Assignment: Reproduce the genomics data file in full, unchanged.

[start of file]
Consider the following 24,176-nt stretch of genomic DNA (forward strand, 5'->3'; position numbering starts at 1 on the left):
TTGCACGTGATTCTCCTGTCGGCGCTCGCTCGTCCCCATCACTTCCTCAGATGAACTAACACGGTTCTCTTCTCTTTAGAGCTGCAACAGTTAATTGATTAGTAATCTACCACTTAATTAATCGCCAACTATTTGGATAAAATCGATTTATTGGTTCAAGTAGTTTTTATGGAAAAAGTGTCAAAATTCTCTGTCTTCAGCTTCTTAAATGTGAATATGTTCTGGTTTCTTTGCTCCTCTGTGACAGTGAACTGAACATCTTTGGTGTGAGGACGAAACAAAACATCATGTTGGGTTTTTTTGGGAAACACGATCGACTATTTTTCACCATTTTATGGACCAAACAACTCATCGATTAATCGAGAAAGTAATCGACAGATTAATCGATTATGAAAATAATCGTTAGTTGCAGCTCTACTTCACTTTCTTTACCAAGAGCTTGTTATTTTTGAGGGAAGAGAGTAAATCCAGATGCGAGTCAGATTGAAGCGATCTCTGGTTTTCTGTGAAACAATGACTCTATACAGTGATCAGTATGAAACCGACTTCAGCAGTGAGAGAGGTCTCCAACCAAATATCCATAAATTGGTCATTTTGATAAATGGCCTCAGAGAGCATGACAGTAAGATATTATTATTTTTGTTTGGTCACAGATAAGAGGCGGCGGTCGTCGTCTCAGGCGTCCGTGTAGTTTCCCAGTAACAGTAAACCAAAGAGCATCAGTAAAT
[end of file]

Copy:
Consider the following 24,176-nt stretch of genomic DNA (forward strand, 5'->3'; position numbering starts at 1 on the left):
TTGCACGTGATTCTCCTGTCGGCGCTCGCTCGTCCCCATCACTTCCTCAGATGAACTAACACGGTTCTCTTCTCTTTAGAGCTGCAACAGTTAATTGATTAGTAATCTACCACTTAATTAATCGCCAACTATTTGGATAAAATCGATTTATTGGTTCAAGTAGTTTTTATGGAAAAAGTGTCAAAATTCTCTGTCTTCAGCTTCTTAAATGTGAATATGTTCTGGTTTCTTTGCTCCTCTGTGACAGTGAACTGAACATCTTTGGTGTGAGGACGAAACAAAACATCATGTTGGGTTTTTTTGGGAAACACGATCGACTATTTTTCACCATTTTATGGACCAAACAACTCATCGATTAATCGAGAAAGTAATCGACAGATTAATCGATTATGAAAATAATCGTTAGTTGCAGCTCTACTTCACTTTCTTTACCAAGAGCTTGTTATTTTTGAGGGAAGAGAGTAAATCCAGATGCGAGTCAGATTGAAGCGATCTCTGGTTTTCTGTGAAACAATGACTCTATACAGTGATCAGTATGAAACCGACTTCAGCAGTGAGAGAGGTCTCCAACCAAATATCCATAAATTGGTCATTTTGATAAATGGCCTCAGAGAGCATGACAGTAAGATATTATTATTTTTGTTTGGTCACAGATAAGAGGCGGCGGTCGTCGTCTCAGGCGTCCGTGTAGTTTCCCAGTAACAGTAAACCAAAGAGCATCAGTAAAT